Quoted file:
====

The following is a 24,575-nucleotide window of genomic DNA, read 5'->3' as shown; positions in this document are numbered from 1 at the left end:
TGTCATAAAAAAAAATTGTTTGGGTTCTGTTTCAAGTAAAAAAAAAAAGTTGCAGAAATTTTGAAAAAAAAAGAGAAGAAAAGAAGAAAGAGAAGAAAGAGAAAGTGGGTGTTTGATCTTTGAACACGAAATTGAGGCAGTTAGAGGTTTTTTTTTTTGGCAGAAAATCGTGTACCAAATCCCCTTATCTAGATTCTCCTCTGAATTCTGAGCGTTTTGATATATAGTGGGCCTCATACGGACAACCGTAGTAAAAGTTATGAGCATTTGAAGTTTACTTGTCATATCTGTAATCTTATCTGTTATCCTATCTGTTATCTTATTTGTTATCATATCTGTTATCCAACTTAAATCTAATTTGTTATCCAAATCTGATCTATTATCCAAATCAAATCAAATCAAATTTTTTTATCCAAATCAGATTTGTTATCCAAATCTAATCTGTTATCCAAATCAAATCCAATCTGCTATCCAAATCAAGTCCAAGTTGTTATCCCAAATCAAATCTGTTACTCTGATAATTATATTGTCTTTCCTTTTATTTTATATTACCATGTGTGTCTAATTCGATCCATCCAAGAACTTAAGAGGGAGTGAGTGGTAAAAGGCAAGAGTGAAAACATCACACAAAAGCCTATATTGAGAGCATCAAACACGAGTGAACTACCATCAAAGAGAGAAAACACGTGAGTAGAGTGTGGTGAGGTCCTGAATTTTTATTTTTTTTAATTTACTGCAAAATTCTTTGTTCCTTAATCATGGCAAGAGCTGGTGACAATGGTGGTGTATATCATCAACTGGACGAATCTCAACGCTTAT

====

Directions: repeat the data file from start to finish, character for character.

The following is a 24,575-nucleotide window of genomic DNA, read 5'->3' as shown; positions in this document are numbered from 1 at the left end:
TGTCATAAAAAAAAATTGTTTGGGTTCTGTTTCAAGTAAAAAAAAAAAGTTGCAGAAATTTTGAAAAAAAAAGAGAAGAAAAGAAGAAAGAGAAGAAAGAGAAAGTGGGTGTTTGATCTTTGAACACGAAATTGAGGCAGTTAGAGGTTTTTTTTTTTGGCAGAAAATCGTGTACCAAATCCCCTTATCTAGATTCTCCTCTGAATTCTGAGCGTTTTGATATATAGTGGGCCTCATACGGACAACCGTAGTAAAAGTTATGAGCATTTGAAGTTTACTTGTCATATCTGTAATCTTATCTGTTATCCTATCTGTTATCTTATTTGTTATCATATCTGTTATCCAACTTAAATCTAATTTGTTATCCAAATCTGATCTATTATCCAAATCAAATCAAATCAAATTTTTTTATCCAAATCAGATTTGTTATCCAAATCTAATCTGTTATCCAAATCAAATCCAATCTGCTATCCAAATCAAGTCCAAGTTGTTATCCCAAATCAAATCTGTTACTCTGATAATTATATTGTCTTTCCTTTTATTTTATATTACCATGTGTGTCTAATTCGATCCATCCAAGAACTTAAGAGGGAGTGAGTGGTAAAAGGCAAGAGTGAAAACATCACACAAAAGCCTATATTGAGAGCATCAAACACGAGTGAACTACCATCAAAGAGAGAAAACACGTGAGTAGAGTGTGGTGAGGTCCTGAATTTTTATTTTTTTTAATTTACTGCAAAATTCTTTGTTCCTTAATCATGGCAAGAGCTGGTGACAATGGTGGTGTATATCATCAACTGGACGAATCTCAACGCTTAT